You’ve probably worn padded shoes most of your life. Don’t expect to be able to throw them on and do the same kilometer – either walking or running – with bare feet. At some point, you have to relearn how to run and walk. It requires conscious effort on your part, and it can be overwhelming. Not only are you learning, but you are too Not learning Some ingrained habits. The main thing is to go slowly. Very, very, unbelievably slow.
How you approach barefoot shoes depends on what you want to do. I happened to be getting into running, which worked out pretty well because of me. He had. To take it slowly. If you’re currently an ultra-marathoner and want to try barefoot running, you’ll have a hard time holding yourself back. If you are somewhere between those poles, it will still be difficult not to overdo it. Pay attention to the discipline that you often use for distance is not Working the distance.
If you don’t know where to start, check out Graham Tuttle’s YouTube channel, especially his leg strengthening exercises. If you’ve been wearing these shoes for years, they’ll help build the foot and ankle strength you’ve been lacking and reduce muscle soreness when you start running barefoot. Tuttle also offers some paid programs (I haven’t tried any of these) aimed at giving you more personalized guidance. Another YouTube channel that I found helpful is the MovNat channel, which isn’t exclusively barefoot but has a lot of good footwear sprinkled throughout the content. And both if you haven’t read Christopher McDougall Created to run And Natural born heroes Barefoot related readings are interesting. Indeed, Created to run Since its birth in the early 1970s, the padded shoe has arguably done more to popularize barefoot running than anything else.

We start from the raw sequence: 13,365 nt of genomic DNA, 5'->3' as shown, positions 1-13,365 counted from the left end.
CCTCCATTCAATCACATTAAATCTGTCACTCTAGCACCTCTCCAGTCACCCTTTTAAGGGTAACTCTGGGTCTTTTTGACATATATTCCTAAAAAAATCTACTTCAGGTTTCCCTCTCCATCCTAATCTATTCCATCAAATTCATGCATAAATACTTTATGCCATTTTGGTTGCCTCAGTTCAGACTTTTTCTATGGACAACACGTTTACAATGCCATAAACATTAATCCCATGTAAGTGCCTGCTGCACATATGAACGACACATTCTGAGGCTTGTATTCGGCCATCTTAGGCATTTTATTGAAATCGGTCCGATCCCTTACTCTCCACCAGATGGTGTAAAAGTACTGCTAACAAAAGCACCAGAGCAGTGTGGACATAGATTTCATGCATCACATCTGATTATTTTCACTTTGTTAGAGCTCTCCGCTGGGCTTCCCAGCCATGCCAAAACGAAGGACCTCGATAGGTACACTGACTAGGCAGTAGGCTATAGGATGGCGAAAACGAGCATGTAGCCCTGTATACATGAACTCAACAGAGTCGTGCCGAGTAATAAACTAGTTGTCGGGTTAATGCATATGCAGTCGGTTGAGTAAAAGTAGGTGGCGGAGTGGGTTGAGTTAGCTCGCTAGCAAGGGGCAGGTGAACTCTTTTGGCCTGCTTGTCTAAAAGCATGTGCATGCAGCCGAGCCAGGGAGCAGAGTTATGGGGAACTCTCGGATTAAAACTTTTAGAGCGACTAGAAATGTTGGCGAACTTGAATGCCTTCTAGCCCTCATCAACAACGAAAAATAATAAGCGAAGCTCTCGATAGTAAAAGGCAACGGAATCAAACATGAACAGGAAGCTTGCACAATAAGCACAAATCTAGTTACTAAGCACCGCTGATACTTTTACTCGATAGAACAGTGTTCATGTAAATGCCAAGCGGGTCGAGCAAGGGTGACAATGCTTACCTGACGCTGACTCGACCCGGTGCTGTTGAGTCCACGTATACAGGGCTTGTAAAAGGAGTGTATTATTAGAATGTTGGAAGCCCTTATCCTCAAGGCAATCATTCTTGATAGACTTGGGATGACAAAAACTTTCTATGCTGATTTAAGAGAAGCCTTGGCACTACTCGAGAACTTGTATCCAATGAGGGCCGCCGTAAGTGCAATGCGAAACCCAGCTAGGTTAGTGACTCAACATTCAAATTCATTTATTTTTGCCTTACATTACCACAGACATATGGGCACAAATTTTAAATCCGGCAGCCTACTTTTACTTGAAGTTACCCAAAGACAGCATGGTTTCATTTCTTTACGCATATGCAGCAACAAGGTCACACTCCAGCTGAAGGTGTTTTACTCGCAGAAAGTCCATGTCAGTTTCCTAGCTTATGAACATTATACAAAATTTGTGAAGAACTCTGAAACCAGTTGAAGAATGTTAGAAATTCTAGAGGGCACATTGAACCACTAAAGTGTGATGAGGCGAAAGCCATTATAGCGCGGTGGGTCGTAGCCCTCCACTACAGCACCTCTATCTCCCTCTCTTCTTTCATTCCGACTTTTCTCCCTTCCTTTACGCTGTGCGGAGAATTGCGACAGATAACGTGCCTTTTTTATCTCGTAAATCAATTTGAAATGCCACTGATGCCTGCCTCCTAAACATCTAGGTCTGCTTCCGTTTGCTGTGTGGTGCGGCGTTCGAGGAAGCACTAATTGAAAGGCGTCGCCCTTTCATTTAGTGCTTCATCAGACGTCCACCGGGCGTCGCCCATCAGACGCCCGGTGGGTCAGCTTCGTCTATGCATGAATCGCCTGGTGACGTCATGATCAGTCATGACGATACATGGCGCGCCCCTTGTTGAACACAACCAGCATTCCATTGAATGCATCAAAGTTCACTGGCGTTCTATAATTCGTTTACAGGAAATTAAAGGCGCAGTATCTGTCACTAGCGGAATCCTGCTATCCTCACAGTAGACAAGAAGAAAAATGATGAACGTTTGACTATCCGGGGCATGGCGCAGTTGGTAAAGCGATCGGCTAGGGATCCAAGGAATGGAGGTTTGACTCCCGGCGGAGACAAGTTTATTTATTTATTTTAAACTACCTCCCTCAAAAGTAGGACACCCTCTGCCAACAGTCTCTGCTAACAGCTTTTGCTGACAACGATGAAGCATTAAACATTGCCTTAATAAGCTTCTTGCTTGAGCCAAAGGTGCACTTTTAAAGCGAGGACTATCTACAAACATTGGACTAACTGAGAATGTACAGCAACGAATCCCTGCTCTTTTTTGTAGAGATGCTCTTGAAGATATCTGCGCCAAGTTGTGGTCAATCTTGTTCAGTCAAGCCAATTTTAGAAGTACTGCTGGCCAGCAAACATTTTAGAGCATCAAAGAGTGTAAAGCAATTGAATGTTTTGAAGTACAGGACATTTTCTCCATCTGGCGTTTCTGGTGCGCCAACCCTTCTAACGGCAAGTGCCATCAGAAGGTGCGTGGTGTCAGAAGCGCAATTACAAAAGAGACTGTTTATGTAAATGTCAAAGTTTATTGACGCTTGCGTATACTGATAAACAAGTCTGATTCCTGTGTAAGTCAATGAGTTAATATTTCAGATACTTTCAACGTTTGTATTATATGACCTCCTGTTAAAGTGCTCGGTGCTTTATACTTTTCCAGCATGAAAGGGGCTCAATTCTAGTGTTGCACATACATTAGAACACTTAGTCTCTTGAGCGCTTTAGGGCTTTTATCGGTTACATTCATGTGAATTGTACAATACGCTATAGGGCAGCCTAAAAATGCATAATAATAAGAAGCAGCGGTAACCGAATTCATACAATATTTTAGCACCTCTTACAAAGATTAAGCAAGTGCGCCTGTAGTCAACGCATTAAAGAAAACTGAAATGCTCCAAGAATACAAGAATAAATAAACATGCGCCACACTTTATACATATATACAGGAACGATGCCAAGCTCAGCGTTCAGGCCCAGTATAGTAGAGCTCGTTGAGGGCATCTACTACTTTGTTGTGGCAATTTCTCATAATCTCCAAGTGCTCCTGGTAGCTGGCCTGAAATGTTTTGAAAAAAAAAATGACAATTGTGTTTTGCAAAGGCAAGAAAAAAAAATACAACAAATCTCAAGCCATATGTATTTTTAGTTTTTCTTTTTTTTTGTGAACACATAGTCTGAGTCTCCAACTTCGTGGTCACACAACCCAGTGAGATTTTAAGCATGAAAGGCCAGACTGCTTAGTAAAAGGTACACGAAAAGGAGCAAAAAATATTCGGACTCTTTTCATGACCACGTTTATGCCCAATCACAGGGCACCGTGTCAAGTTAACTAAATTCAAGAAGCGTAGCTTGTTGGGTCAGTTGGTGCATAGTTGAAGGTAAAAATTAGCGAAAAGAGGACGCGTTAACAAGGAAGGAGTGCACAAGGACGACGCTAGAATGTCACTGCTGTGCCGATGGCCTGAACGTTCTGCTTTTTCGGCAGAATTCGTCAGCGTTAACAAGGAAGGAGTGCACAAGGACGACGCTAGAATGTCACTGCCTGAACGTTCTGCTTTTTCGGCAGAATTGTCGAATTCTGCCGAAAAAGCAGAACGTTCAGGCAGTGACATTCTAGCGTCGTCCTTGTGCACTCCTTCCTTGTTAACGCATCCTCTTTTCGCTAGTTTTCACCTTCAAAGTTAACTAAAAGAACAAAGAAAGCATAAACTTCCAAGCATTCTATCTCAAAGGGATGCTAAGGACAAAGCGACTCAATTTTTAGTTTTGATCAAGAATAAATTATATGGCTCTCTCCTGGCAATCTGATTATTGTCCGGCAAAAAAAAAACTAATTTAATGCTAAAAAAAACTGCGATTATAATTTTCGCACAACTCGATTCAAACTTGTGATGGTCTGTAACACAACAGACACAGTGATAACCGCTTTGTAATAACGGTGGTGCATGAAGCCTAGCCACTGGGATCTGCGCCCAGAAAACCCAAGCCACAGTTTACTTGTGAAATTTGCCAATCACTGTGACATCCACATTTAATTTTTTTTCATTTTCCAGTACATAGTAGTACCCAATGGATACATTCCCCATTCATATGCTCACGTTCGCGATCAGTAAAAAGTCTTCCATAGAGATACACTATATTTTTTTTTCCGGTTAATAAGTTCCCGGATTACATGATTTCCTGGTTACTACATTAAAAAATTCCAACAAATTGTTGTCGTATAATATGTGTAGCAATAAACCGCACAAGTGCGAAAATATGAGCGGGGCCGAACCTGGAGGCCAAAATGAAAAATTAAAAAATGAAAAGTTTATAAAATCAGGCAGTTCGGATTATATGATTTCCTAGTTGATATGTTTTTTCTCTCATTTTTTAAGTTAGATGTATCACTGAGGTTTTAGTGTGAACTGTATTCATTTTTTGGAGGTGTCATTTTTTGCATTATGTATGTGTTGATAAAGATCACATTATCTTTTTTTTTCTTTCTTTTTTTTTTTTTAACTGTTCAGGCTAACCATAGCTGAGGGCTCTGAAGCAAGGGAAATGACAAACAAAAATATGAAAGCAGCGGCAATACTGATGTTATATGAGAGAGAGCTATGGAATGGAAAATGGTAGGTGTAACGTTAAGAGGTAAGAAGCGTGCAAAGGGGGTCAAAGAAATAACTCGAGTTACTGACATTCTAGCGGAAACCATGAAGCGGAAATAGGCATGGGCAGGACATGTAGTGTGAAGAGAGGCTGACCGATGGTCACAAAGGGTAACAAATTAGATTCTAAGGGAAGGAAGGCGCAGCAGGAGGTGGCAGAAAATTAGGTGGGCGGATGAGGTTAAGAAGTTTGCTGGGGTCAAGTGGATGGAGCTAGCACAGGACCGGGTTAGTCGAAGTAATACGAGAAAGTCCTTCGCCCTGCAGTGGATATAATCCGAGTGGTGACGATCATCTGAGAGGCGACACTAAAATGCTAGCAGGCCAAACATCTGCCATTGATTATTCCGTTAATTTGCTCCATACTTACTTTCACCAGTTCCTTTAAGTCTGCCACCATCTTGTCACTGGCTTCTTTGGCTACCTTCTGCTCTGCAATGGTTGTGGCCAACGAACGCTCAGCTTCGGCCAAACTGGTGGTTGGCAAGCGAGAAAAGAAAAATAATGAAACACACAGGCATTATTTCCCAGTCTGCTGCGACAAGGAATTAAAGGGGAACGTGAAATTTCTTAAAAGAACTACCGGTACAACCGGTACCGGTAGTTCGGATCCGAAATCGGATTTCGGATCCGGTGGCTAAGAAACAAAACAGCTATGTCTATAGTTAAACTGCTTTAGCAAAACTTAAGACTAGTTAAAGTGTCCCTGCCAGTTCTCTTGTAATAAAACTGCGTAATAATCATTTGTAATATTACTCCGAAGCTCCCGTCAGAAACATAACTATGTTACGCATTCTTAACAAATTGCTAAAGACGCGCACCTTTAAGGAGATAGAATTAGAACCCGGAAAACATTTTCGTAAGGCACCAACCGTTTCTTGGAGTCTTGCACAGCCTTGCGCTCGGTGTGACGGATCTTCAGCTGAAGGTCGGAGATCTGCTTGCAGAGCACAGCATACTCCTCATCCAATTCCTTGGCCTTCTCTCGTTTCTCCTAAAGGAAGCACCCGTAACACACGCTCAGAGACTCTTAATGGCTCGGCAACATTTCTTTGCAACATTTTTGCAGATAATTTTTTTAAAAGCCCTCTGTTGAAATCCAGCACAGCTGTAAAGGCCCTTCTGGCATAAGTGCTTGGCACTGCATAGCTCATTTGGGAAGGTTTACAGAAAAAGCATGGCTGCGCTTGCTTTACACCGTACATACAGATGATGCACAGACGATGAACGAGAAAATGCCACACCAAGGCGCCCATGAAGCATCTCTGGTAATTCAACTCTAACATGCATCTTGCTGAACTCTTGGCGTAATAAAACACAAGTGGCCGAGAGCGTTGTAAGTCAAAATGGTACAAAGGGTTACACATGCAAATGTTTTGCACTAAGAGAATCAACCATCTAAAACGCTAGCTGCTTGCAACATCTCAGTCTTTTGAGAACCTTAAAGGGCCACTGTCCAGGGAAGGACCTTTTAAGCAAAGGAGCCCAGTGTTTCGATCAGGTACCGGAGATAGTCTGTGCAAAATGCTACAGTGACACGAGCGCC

It’s fair to say that barefoot shoes are not a zero-sum game. I ran barefoot for over a year, wearing regular shoes for other activities and sandals the rest of the time. It’s all or nothing. It’s okay if you go jogging barefoot and slap on your favorite Converse afterward. It is also important to recognize that everyone is different. It took me six months to fully transition into bare feet. But that’s just me. It may take you two months or two years. Go at your own pace, and don’t worry about other people’s experiences.